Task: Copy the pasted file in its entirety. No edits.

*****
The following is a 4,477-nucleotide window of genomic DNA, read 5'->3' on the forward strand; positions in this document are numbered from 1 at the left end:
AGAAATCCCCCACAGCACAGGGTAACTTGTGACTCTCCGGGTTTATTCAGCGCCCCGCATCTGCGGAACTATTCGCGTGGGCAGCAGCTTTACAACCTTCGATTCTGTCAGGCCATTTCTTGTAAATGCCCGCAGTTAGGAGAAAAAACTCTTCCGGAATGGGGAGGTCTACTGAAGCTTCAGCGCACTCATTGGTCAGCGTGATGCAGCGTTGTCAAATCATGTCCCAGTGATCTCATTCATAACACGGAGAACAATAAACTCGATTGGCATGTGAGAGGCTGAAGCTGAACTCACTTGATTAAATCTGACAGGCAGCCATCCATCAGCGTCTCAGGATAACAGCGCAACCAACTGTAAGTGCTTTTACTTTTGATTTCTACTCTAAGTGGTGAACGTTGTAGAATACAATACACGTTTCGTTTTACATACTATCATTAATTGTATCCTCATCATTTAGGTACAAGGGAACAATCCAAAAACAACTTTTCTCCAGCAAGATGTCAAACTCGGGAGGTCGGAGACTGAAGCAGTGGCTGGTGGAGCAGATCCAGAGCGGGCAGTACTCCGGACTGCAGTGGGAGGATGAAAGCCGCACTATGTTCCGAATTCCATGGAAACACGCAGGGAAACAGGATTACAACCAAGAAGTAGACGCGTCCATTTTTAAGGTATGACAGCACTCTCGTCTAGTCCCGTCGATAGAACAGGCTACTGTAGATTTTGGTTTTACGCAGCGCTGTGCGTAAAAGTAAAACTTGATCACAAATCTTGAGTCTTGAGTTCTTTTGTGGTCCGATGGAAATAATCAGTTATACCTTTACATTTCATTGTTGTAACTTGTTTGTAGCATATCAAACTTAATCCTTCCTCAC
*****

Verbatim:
The following is a 4,477-nucleotide window of genomic DNA, read 5'->3' on the forward strand; positions in this document are numbered from 1 at the left end:
AGAAATCCCCCACAGCACAGGGTAACTTGTGACTCTCCGGGTTTATTCAGCGCCCCGCATCTGCGGAACTATTCGCGTGGGCAGCAGCTTTACAACCTTCGATTCTGTCAGGCCATTTCTTGTAAATGCCCGCAGTTAGGAGAAAAAACTCTTCCGGAATGGGGAGGTCTACTGAAGCTTCAGCGCACTCATTGGTCAGCGTGATGCAGCGTTGTCAAATCATGTCCCAGTGATCTCATTCATAACACGGAGAACAATAAACTCGATTGGCATGTGAGAGGCTGAAGCTGAACTCACTTGATTAAATCTGACAGGCAGCCATCCATCAGCGTCTCAGGATAACAGCGCAACCAACTGTAAGTGCTTTTACTTTTGATTTCTACTCTAAGTGGTGAACGTTGTAGAATACAATACACGTTTCGTTTTACATACTATCATTAATTGTATCCTCATCATTTAGGTACAAGGGAACAATCCAAAAACAACTTTTCTCCAGCAAGATGTCAAACTCGGGAGGTCGGAGACTGAAGCAGTGGCTGGTGGAGCAGATCCAGAGCGGGCAGTACTCCGGACTGCAGTGGGAGGATGAAAGCCGCACTATGTTCCGAATTCCATGGAAACACGCAGGGAAACAGGATTACAACCAAGAAGTAGACGCGTCCATTTTTAAGGTATGACAGCACTCTCGTCTAGTCCCGTCGATAGAACAGGCTACTGTAGATTTTGGTTTTACGCAGCGCTGTGCGTAAAAGTAAAACTTGATCACAAATCTTGAGTCTTGAGTTCTTTTGTGGTCCGATGGAAATAATCAGTTATACCTTTACATTTCATTGTTGTAACTTGTTTGTAGCATATCAAACTTAATCCTTCCTCAC